Woodland Carbon Code facts for kids
The Woodland Carbon Code is the UK standard for afforestation projects for climate change mitigation. It provides independent verification and validation and assurance about the levels of carbon sequestration from managed woodland and their contribution to climate change mitigation.
The Code, which sets out project design and management requirements, was established in 2011 to promote best practice procedures for organisations wanting to create woodland to mitigate their carbon emissions. Compliance with the code means that woodland carbon projects are responsibly and sustainably managed to national standards; will have reliable estimates for the amount of carbon that will be sequestered or locked up as a result of the tree planting; be publicly registered and independently verified; and meet transparent criteria and standards to ensure that real carbon benefits are delivered.
Every Woodland Carbon Code project appears on the UK Register of Woodland Carbon Projects; registry services are provided by Markit. All project developers and carbon buyers will have an account on the registry, which also contains project information and documentation, as well as the facility to list, track ownership and retire carbon units. Projects and their documentation are validated at the outset by a third party accredited by the UK Accreditation Service (UKAS). An ongoing monitoring programme for the woodland will have also been agreed at the time of validation and projects will be verified by an accredited third party at regular intervals.
Woodland Carbon Code projects generate Woodland Carbon Units, which once verified can be used by UK businesses to help compensate for their gross emissions.
Requirements of the code
- register with the Forestry Commission, stating the location and long-term objectives
- meet national forestry standards to ensure they are sustainably and responsibly managed
- have a long-term management plan
- use standard methods for estimating the carbon that will be sequestered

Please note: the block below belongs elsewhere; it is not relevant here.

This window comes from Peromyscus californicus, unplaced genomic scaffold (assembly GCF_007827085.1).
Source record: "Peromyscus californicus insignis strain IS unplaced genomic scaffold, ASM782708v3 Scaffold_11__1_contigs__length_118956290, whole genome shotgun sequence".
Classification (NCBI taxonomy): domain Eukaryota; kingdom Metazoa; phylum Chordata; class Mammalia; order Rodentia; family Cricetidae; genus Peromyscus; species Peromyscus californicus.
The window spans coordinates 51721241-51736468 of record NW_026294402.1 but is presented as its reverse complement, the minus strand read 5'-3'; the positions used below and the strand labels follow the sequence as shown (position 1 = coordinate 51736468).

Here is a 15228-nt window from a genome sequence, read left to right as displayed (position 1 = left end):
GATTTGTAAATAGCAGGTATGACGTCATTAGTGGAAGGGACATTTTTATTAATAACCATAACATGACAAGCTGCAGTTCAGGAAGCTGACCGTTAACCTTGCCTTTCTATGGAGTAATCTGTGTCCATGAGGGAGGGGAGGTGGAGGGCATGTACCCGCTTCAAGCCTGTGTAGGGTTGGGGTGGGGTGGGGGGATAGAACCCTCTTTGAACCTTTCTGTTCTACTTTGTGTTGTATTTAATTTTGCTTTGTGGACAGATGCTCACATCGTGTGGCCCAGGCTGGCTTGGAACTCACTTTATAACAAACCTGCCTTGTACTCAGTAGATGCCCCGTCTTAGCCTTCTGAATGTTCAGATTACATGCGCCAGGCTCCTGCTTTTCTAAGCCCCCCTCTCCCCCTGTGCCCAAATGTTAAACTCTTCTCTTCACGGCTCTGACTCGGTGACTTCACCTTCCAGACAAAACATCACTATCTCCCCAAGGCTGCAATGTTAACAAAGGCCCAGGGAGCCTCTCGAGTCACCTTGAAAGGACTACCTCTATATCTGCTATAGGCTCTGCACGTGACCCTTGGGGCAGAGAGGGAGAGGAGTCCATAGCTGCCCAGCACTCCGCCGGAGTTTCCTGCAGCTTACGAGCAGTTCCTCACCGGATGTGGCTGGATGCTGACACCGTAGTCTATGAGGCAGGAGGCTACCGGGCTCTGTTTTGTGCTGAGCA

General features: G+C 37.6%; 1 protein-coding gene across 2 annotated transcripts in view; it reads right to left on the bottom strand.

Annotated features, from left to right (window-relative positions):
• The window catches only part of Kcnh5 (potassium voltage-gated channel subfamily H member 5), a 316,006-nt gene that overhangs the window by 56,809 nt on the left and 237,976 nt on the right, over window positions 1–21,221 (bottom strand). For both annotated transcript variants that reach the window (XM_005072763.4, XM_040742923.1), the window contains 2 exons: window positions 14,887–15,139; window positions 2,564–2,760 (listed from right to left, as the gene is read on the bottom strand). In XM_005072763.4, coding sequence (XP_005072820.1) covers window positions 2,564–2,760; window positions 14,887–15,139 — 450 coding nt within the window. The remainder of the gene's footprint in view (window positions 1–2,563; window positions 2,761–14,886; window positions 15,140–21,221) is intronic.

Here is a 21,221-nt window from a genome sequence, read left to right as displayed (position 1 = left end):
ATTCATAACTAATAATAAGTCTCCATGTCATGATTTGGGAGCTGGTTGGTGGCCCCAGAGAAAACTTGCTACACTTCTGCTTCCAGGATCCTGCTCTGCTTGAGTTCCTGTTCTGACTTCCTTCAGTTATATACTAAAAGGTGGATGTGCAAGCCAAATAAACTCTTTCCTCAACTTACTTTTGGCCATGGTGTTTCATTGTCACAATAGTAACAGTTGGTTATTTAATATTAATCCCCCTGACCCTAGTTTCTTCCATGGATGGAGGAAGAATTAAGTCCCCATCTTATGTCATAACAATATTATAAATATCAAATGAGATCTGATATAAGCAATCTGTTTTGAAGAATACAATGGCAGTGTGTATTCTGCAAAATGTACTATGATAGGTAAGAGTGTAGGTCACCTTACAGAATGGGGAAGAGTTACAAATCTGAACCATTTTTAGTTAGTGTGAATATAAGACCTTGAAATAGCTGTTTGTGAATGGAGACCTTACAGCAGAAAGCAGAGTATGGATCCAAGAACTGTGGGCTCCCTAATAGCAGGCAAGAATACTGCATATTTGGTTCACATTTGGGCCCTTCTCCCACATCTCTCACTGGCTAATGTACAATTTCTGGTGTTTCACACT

- demonstrate that the project delivers additional carbon benefits than would otherwise have been the case
The Carbon Advisory Group
The Forestry Commission set up a Carbon Advisory Group of UK forest industry and carbon market experts in 2008 to advise on woodland carbon management and develop industry guidelines and standards. These have since evolved to become the Woodland Carbon Code.
Pilot Phase: 2010-2011
Between August 2010 and July 2011 the Woodland Carbon Code was piloted at a number of sites across the UK . Several projects, comprising a variety of woodland types, were designed and validated under the draft criteria of the code. Following feedback from the pilot phase, final amends were made to the Code before being launched in 2011.
In July 2011, approval was given for CO2 abatement from Woodland Carbon Code projects to be reported, under UK government guidance on how to measure and report greenhouse gas emissions. This enabled UK investors and businesses to accurately communicate details of their woodland creation projects in greenhouse gas reports for the first time.
Group Scheme Pilot: 2012-2013
In 2012 and early 2013 group validation was piloted. This is an alternative approach to certification under the Woodland Carbon Code which allows owners of small woodlands, which may not have been viable to validate on their own, to become certified under a single statement, enabling financial costs to be shared. In May 2013 the group validation scheme was officially launched.
The Woodland Carbon Code was launched on the Markit Environmental Registry in summer 2013.
Certified Woodland Carbon Code projects do not generate credits that are fungible with international markets or carbon offsetting requirements. Instead, projects are acknowledged as a contribution to the UK meeting its greenhouse gas emissions reduction commitments and can be reported as part of a UK business’ net greenhouse gas emissions according to government guidance.
Woodland Carbon Code Facts for Kids. Kiddle Encyclopedia.